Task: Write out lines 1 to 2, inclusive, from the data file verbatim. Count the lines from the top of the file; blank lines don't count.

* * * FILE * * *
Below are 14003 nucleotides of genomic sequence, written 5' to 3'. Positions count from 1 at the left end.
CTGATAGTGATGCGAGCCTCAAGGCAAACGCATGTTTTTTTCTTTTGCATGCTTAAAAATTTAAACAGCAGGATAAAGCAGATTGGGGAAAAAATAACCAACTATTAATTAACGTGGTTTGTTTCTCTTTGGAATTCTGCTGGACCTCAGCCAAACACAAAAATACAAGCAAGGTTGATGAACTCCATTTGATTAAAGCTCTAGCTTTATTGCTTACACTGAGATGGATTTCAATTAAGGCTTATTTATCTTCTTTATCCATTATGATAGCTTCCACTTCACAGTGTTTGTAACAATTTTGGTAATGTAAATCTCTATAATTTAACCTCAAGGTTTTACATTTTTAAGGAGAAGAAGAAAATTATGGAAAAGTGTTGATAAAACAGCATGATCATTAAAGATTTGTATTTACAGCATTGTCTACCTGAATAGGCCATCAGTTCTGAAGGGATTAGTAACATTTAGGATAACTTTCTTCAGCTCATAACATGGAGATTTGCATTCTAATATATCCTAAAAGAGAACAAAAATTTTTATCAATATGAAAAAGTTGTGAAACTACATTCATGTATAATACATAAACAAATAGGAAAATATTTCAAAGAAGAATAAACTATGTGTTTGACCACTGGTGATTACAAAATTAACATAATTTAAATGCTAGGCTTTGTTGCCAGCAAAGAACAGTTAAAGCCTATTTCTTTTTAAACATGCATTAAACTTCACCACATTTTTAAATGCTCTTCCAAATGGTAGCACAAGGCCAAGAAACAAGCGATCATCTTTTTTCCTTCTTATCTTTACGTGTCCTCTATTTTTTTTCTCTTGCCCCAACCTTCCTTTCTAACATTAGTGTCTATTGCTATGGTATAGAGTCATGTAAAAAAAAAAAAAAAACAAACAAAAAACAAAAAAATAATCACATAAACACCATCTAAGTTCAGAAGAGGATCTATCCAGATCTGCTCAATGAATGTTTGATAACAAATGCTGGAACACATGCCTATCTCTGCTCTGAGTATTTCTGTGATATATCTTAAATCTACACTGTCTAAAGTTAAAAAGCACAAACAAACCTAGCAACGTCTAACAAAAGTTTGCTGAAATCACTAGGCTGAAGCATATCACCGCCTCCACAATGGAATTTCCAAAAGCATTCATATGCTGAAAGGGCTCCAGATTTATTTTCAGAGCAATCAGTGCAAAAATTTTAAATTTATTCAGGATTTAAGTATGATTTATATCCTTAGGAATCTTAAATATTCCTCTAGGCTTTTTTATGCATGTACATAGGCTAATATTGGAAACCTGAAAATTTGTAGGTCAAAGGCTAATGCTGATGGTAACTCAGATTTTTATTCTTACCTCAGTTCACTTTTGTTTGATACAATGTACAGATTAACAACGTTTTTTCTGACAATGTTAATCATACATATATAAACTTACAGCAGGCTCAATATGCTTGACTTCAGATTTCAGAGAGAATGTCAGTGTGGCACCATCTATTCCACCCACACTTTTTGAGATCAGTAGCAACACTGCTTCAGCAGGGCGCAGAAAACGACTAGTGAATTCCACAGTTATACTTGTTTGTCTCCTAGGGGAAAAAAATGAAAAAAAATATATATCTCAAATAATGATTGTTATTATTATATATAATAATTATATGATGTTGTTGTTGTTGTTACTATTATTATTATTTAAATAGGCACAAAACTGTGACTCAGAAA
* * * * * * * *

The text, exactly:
Below are 14003 nucleotides of genomic sequence, written 5' to 3'. Positions count from 1 at the left end.
CTGATAGTGATGCGAGCCTCAAGGCAAACGCATGTTTTTTTCTTTTGCATGCTTAAAAATTTAAACAGCAGGATAAAGCAGATTGGGGAAAAAATAACCAACTATTAATTAACGTGGTTTGTTTCTCTTTGGAATTCTGCTGGACCTCAGCCAAACACAAAAATACAAGCAAGGTTGATGAACTCCATTTGATTAAAGCTCTAGCTTTATTGCTTACACTGAGATGGATTTCAATTAAGGCTTATTTATCTTCTTTATCCATTATGATAGCTTCCACTTCACAGTGTTTGTAACAATTTTGGTAATGTAAATCTCTATAATTTAACCTCAAGGTTTTACATTTTTAAGGAGAAGAAGAAAATTATGGAAAAGTGTTGATAAAACAGCATGATCATTAAAGATTTGTATTTACAGCATTGTCTACCTGAATAGGCCATCAGTTCTGAAGGGATTAGTAACATTTAGGATAACTTTCTTCAGCTCATAACATGGAGATTTGCATTCTAATATATCCTAAAAGAGAACAAAAATTTTTATCAATATGAAAAAGTTGTGAAACTACATTCATGTATAATACATAAACAAATAGGAAAATATTTCAAAGAAGAATAAACTATGTGTTTGACCACTGGTGATTACAAAATTAACATAATTTAAATGCTAGGCTTTGTTGCCAGCAAAGAACAGTTAAAGCCTATTTCTTTTTAAACATGCATTAAACTTCACCACATTTTTAAATGCTCTTCCAAATGGTAGCACAAGGCCAAGAAACAAGCGATCATCTTTTTTCCTTCTTATCTTTACGTGTCCTCTATTTTTTTTCTCTTGCCCCAACCTTCCTTTCTAACATTAGTGTCTATTGCTATGGTATAGAGTCATGTAAAAAAAAAAAAAAAACAAACAAAAAACAAAAAAATAATCACATAAACACCATCTAAGTTCAGAAGAGGATCTATCCAGATCTGCTCAATGAATGTTTGATAACAAATGCTGGAACACATGCCTATCTCTGCTCTGAGTATTTCTGTGATATATCTTAAATCTACACTGTCTAAAGTTAAAAAGCACAAACAAACCTAGCAACGTCTAACAAAAGTTTGCTGAAATCACTAGGCTGAAGCATATCACCGCCTCCACAATGGAATTTCCAAAAGCATTCATATGCTGAAAGGGCTCCAGATTTATTTTCAGAGCAATCAGTGCAAAAATTTTAAATTTATTCAGGATTTAAGTATGATTTATATCCTTAGGAATCTTAAATATTCCTCTAGGCTTTTTTATGCATGTACATAGGCTAATATTGGAAACCTGAAAATTTGTAGGTCAAAGGCTAATGCTGATGGTAACTCAGATTTTTATTCTTACCTCAGTTCACTTTTGTTTGATACAATGTACAGATTAACAACGTTTTTTCTGACAATGTTAATCATACATATATAAACTTACAGCAGGCTCAATATGCTTGACTTCAGATTTCAGAGAGAATGTCAGTGTGGCACCATCTATTCCACCCACACTTTTTGAGATCAGTAGCAACACTGCTTCAGCAGGGCGCAGAAAACGACTAGTGAATTCCACAGTTATACTTGTTTGTCTCCTAGGGGAAAAAAATGAAAAAAAATATATATCTCAAATAATGATTGTTATTATTATATATAATAATTATATGATGTTGTTGTTGTTGTTACTATTATTATTATTTAAATAGGCACAAAACTGTGACTCAGAAA